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Contents

Music in the Early Twentieth Century

“LIFESTYLE MODERNISM”

Chapter:
CHAPTER 10 The Cult of the Commonplace
Source:
MUSIC IN THE EARLY TWENTIETH CENTURY
Author(s):
Richard Taruskin

After the war, or rather after Parade, the line initiated by Jeux was continued by a new crop of very young French composers who venerated Satie, and who were eager to cast off the trappings of impressionist mystery (by then a cliché and an unwelcome French stereotype) and celebrate the artistically transfigured “everyday.” Diaghilev enthusiastically commissioned and produced their work, which was (partly thanks to his patronage) considered the last word in sophistication. Three one-act ballets that received their premieres in 1924 and 1925 typified the new genre, aptly christened “lifestyle modernism”7 by the ballet historian Lynn Garafola.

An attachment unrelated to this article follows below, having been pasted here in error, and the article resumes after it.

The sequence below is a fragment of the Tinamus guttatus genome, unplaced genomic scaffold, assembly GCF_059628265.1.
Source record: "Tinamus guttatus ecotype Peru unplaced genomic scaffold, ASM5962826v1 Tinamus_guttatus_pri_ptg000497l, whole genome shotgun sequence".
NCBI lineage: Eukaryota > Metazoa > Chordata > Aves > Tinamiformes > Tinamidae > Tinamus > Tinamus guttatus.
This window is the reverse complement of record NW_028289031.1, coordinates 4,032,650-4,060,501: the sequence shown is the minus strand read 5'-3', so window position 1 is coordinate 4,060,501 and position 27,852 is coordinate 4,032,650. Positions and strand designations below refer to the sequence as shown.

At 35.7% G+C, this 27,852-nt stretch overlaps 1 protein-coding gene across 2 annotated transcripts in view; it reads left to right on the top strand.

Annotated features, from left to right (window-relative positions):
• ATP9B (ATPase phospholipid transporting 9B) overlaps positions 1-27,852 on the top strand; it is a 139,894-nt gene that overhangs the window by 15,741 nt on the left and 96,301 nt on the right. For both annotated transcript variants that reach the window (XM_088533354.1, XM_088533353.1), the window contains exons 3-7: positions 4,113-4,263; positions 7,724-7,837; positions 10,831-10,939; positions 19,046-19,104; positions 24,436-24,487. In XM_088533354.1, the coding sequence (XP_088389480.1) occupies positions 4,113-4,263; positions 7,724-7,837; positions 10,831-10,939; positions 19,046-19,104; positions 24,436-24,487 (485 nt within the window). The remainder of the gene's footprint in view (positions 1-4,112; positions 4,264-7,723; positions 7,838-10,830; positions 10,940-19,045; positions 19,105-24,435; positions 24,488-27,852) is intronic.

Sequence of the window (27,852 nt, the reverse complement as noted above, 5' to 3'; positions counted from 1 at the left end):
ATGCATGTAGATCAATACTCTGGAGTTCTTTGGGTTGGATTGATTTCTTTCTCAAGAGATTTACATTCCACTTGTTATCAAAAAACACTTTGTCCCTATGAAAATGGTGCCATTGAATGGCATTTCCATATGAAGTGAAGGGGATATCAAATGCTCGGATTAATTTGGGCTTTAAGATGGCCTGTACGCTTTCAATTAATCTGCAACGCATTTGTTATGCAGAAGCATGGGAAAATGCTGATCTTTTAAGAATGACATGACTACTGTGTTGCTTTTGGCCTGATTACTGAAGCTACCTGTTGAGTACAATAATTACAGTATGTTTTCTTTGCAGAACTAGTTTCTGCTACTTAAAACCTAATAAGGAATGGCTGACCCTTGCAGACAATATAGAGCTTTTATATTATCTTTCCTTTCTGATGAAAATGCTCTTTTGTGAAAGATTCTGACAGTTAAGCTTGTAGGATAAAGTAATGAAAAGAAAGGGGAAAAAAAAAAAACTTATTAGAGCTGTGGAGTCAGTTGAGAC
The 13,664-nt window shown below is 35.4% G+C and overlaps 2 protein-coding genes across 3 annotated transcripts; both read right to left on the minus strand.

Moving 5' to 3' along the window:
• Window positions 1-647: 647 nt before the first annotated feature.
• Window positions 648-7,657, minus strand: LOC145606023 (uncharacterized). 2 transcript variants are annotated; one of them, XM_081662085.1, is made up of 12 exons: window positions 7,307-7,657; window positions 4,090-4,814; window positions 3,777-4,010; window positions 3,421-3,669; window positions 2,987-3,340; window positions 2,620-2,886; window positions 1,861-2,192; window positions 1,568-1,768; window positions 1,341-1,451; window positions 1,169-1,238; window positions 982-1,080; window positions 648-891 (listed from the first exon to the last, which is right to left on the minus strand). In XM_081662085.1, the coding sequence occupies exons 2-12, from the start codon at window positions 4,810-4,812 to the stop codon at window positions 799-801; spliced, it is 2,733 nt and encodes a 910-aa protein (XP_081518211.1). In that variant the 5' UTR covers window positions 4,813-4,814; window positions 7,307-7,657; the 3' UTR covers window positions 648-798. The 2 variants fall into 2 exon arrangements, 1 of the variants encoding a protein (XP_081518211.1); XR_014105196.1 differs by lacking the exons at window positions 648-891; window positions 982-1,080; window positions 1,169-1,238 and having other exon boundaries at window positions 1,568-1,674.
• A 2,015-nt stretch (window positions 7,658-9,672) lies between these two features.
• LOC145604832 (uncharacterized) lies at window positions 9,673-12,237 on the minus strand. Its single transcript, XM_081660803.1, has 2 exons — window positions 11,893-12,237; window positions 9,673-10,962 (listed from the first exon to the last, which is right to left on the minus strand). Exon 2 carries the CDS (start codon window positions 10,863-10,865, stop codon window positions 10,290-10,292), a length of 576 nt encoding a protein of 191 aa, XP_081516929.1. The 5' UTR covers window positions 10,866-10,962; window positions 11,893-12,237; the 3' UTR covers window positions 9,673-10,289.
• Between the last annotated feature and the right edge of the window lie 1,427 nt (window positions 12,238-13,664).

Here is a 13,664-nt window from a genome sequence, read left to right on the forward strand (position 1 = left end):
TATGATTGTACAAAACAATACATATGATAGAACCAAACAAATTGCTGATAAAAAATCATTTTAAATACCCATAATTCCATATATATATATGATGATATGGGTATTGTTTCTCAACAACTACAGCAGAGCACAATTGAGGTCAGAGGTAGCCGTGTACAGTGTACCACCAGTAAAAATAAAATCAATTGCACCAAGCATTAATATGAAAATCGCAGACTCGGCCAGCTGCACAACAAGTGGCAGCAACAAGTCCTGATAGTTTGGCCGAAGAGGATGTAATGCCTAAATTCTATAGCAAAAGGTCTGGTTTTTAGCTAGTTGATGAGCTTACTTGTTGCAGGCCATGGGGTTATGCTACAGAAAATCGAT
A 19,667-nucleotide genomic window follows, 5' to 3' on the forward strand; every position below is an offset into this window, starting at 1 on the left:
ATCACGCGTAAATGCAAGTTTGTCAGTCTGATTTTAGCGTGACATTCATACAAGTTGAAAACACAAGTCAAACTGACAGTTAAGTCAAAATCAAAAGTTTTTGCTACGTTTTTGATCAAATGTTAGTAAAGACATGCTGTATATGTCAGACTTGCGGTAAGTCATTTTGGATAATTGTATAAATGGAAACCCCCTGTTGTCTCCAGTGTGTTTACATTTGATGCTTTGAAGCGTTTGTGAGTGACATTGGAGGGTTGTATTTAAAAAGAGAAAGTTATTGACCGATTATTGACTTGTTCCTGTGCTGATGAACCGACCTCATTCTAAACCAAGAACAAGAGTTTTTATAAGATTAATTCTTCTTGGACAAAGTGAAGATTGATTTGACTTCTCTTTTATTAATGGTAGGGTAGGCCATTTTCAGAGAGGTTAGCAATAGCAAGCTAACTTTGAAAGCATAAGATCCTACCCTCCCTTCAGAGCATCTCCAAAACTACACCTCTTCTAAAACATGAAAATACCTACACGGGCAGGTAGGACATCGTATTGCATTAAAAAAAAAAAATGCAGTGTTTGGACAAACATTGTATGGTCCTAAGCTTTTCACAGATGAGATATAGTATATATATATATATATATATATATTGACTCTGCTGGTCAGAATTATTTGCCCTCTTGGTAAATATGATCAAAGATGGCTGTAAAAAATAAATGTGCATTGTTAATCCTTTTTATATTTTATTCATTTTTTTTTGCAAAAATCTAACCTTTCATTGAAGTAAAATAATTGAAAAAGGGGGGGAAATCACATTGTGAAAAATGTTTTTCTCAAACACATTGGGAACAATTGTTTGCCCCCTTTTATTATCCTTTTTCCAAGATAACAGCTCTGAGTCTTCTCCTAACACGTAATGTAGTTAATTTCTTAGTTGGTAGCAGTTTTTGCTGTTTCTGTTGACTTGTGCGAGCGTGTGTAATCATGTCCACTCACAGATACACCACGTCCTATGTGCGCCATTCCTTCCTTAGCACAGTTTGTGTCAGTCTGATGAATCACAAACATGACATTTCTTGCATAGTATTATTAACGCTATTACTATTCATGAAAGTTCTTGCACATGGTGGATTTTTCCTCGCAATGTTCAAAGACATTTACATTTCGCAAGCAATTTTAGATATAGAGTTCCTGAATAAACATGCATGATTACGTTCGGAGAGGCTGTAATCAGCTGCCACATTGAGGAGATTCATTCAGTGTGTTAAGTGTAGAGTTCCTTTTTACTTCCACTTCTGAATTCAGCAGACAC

Citation (MLA):
Richard Taruskin. "Chapter 10 The Cult of the Commonplace." The Oxford History of Western Music. Oxford University Press. New York, USA. n.d. Web. 10 Dec. 2018. <http://www.oxfordwesternmusic.com/view/Volume4/actrade-9780195384840-div1-010003.xml>.
Citation (APA):
Taruskin, R. (n.d.). Chapter 10 The Cult of the Commonplace. In Oxford University Press, Music in the Early Twentieth Century. New York, USA. Retrieved 10 Dec. 2018, from http://www.oxfordwesternmusic.com/view/Volume4/actrade-9780195384840-div1-010003.xml
Citation (Chicago):
Richard Taruskin. "Chapter 10 The Cult of the Commonplace." In Music in the Early Twentieth Century, Oxford University Press. (New York, USA, n.d.). Retrieved 10 Dec. 2018, from http://www.oxfordwesternmusic.com/view/Volume4/actrade-9780195384840-div1-010003.xml
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